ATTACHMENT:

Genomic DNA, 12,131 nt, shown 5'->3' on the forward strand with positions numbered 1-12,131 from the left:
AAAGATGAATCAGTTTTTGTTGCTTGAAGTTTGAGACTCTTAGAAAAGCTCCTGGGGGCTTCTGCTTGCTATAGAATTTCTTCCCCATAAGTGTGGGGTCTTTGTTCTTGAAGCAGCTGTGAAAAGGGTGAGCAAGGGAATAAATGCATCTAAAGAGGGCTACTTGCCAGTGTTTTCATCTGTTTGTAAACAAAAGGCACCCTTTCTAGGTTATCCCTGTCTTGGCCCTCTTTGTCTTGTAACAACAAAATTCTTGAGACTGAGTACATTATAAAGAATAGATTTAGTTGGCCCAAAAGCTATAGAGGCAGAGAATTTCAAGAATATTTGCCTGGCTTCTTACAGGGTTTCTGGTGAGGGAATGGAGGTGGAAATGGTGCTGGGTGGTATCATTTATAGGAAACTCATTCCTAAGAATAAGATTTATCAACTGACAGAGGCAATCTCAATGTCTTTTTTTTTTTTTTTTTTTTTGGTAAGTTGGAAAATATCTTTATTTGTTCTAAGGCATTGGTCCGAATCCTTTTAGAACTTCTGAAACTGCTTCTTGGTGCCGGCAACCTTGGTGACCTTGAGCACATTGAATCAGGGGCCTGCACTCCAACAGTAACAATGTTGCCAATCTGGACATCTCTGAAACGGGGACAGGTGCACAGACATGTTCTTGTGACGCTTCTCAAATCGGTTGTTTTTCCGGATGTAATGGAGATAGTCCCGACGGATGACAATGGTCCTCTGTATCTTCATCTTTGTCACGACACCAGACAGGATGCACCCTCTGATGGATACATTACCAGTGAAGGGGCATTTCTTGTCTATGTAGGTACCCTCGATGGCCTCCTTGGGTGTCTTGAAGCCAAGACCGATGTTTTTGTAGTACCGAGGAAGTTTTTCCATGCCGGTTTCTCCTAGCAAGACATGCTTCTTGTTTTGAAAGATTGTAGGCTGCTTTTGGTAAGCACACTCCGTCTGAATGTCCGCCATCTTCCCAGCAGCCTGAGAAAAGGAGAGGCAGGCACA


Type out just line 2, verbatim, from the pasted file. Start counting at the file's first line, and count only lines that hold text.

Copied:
AAAGATGAATCAGTTTTTGTTGCTTGAAGTTTGAGACTCTTAGAAAAGCTCCTGGGGGCTTCTGCTTGCTATAGAATTTCTTCCCCATAAGTGTGGGGTCTTTGTTCTTGAAGCAGCTGTGAAAAGGGTGAGCAAGGGAATAAATGCATCTAAAGAGGGCTACTTGCCAGTGTTTTCATCTGTTTGTAAACAAAAGGCACCCTTTCTAGGTTATCCCTGTCTTGGCCCTCTTTGTCTTGTAACAACAAAATTCTTGAGACTGAGTACATTATAAAGAATAGATTTAGTTGGCCCAAAAGCTATAGAGGCAGAGAATTTCAAGAATATTTGCCTGGCTTCTTACAGGGTTTCTGGTGAGGGAATGGAGGTGGAAATGGTGCTGGGTGGTATCATTTATAGGAAACTCATTCCTAAGAATAAGATTTATCAACTGACAGAGGCAATCTCAATGTCTTTTTTTTTTTTTTTTTTTTTGGTAAGTTGGAAAATATCTTTATTTGTTCTAAGGCATTGGTCCGAATCCTTTTAGAACTTCTGAAACTGCTTCTTGGTGCCGGCAACCTTGGTGACCTTGAGCACATTGAATCAGGGGCCTGCACTCCAACAGTAACAATGTTGCCAATCTGGACATCTCTGAAACGGGGACAGGTGCACAGACATGTTCTTGTGACGCTTCTCAAATCGGTTGTTTTTCCGGATGTAATGGAGATAGTCCCGACGGATGACAATGGTCCTCTGTATCTTCATCTTTGTCACGACACCAGACAGGATGCACCCTCTGATGGATACATTACCAGTGAAGGGGCATTTCTTGTCTATGTAGGTACCCTCGATGGCCTCCTTGGGTGTCTTGAAGCCAAGACCGATGTTTTTGTAGTACCGAGGAAGTTTTTCCATGCCGGTTTCTCCTAGCAAGACATGCTTCTTGTTTTGAAAGATTGTAGGCTGCTTTTGGTAAGCACACTCCGTCTGAATGTCCGCCATCTTCCCAGCAGCCTGAGAAAAGGAGAGGCAGGCACA